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How the BBC's GCSE site makes IT up

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My ire really kicked in when I read the quiz dealing with operating systems. This effort is notably rich in Mr B's trademark imbecilities. He asks at least two questions whose answers I claim are debatable depending on how you read them, he finally gets to type the word 'programme' where he means 'program', but most of all he indulges himself in that weediest of teacher's gambits: putting in a trick question.

He asks if 'deleting files from a CD-ROM' is a task for the operating system. He hopes that his victim will fail to notice that a CD-ROM proper is a read-only medium (or as he would doubtless put it a read-only media) and answer 'yes'.

Note to Mr B. On my PC, I can put writeable and rewriteable CDs and DVDs into what I call the 'CD-ROM' drive. I therefore describe all these silver discs 'CD-ROMs'. I know I'm not alone in this imprecise practice in our whacky world of 'ICT', and frankly I'm not going to take any lessons in terminology from you, sunshine. So: yes I do think that deleting files on my rewriteable CD-ROMs is a task for the OS. What do you do? Rub them out with your thumb?

But in some places Mr B surpasses himself, and drifts from the world of sloppy-but-arguable stuff into the sphere of demonstrable tosh.

A main frame (sic) he asserts 'operates differently from the simple PC... [it] can process two or more programs at the same time.' Well, stone the crows. More than two, eh? That must be a sight.

He says that 'an ICT system is a set-up consisting of hardware, software, data and the people who use them' (sic again, he means 'use it'). Oh yeah? So, to re-apply your defining technique to another sphere, an 'automobile system' is 'a set up consisting of metal, plastic, petrol and the jerk who just cut me up', eh Mr B?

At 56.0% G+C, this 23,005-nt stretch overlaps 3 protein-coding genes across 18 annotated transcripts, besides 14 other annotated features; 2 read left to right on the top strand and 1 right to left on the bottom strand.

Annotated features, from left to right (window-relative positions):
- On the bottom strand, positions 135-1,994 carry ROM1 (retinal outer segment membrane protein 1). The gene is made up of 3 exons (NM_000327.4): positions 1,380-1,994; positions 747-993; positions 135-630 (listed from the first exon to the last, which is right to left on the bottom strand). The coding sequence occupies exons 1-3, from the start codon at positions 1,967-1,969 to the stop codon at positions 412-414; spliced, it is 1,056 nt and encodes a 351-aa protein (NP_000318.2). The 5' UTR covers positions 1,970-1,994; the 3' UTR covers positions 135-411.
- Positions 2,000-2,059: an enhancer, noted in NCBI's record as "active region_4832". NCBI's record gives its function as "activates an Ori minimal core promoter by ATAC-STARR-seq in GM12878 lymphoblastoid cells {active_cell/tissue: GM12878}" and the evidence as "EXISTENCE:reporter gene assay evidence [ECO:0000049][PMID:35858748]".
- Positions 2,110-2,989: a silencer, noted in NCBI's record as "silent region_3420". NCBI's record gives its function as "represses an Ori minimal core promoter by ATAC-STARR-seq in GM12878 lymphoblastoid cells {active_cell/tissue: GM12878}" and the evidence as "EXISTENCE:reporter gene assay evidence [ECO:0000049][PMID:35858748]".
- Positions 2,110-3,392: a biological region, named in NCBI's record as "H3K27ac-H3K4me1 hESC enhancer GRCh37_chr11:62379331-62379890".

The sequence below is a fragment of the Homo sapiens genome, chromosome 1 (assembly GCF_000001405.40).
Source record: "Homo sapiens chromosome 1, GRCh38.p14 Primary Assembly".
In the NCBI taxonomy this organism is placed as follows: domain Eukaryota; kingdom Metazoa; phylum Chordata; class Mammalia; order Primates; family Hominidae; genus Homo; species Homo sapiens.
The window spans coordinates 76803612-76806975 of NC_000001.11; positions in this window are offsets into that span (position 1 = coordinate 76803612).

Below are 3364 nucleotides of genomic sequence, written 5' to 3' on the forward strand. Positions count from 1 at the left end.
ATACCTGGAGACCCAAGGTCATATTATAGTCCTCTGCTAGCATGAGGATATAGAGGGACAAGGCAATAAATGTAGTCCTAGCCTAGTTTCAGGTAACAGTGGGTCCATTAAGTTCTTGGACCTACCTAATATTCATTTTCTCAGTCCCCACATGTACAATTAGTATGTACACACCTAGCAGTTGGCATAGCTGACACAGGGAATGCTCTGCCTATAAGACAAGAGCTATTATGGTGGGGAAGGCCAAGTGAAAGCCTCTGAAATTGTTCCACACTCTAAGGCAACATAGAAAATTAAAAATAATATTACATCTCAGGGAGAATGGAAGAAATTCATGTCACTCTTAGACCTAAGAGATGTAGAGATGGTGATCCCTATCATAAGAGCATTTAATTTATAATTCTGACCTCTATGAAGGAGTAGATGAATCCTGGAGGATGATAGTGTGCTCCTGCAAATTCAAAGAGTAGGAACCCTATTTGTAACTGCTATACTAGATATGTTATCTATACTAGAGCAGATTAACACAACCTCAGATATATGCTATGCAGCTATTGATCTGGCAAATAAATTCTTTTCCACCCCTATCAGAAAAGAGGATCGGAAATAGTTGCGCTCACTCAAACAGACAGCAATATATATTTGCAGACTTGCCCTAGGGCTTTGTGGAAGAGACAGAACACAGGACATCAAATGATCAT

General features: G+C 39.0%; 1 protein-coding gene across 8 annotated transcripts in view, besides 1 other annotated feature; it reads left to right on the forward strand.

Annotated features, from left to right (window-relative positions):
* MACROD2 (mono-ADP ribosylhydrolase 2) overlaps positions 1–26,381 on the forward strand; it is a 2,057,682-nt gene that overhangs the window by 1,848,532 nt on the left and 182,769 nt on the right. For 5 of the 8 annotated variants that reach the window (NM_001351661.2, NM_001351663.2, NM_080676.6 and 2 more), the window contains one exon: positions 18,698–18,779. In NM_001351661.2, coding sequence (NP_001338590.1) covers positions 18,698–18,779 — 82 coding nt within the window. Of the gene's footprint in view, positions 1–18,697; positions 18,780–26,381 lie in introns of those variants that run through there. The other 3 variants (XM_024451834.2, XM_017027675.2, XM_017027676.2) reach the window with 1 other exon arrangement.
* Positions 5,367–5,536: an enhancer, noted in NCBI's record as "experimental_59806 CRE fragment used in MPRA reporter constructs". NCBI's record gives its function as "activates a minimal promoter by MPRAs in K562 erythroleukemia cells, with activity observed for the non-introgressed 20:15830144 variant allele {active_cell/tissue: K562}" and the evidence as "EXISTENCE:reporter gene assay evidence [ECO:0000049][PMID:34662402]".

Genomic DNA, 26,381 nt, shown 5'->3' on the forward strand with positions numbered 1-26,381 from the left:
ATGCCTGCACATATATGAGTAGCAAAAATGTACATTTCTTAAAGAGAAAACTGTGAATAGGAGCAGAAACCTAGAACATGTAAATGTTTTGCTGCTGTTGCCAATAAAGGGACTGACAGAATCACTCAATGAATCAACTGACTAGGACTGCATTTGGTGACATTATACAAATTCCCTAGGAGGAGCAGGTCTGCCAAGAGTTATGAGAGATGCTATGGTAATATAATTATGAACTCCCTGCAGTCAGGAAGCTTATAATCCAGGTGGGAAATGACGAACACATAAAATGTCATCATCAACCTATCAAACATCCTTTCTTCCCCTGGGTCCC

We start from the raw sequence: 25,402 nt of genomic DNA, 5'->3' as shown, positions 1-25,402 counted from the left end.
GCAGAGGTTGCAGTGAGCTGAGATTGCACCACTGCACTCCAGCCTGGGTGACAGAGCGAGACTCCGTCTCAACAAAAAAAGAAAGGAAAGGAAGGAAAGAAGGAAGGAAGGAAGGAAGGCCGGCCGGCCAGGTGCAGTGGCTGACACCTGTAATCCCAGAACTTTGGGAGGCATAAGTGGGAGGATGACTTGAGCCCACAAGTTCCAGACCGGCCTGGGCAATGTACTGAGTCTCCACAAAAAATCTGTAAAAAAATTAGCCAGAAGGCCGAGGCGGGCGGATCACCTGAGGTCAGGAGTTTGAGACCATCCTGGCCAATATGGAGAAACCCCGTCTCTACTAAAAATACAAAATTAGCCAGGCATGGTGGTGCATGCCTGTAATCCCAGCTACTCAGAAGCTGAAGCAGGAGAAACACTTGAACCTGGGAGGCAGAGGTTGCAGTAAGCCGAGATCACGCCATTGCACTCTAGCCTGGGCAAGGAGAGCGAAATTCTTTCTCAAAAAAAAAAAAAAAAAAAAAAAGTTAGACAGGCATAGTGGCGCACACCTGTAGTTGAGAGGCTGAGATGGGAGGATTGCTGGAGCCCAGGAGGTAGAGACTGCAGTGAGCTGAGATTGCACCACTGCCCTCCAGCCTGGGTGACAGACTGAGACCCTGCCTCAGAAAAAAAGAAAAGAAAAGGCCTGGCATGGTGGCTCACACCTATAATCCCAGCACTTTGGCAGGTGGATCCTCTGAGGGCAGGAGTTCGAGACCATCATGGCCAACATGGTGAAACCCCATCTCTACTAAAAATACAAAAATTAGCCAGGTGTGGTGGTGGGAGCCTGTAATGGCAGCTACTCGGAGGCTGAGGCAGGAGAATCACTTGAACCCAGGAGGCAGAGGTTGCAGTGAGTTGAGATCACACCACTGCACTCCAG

(I think what Mr B really wants to say, if only he could keep his grammar on the road for half a sentence, is that IT is important because of the way it affects people. This is true enough, if strikingly trite and pompous, but to get his point across he has told a fib, and a lazy one at that.)

He thinks computers that run in real time 'have to be very fast and have a lot of processing power'. What, like the small, old-fashioned undigital computer that lives in my central heating thermostat, Mr B? It's called a 'bimetallic strip' and, although it maintains room temperature in real time it is neither speedy nor a regular star in MIPS benchmark tests.

(Ok, so that's a dodgy definition of 'computer' I'm using there, just to be annoying. Thought we'd give Matey back some of his own medicine. But I'm sure you can think up a straightforward counter-example of your own without straining, so I'm leaving that as an exercise. Latency-schmatency.)

'Multiprogramming' is 'a method of operating such that several programs appear to be running at once' says Mr B, further noting that the term usually applies to 'main frame' operation. On the other hand, further down the same page, 'multitasking usually applies to microcomputers whereby the computer is running a number of applications apparently at the same time'.

Mr B, nobody's multiprogrammed since IBM got permission to fire the man who used to walk in front of the System/360 with a red flag. Even then, my impression is that they didn't use the word in the way you use it, for example see Wikipedia's discussion. I think you don't have a clue what it means, so you made something likely up. Come clean with Aunty Verity. Am I right?

And so on, and on.

Some of these problems stem from insufficient attention when putting the website together. Others just display startling ignorance. It does make me wonder: what price will students pay relying on Bitesize coverage of other subjects?

I can afford to be complacent. Pointing out Mr B's blunders is just jolly fun for me. After all, I have no kids, and I won't be taking the GCSE exam in a few weeks...

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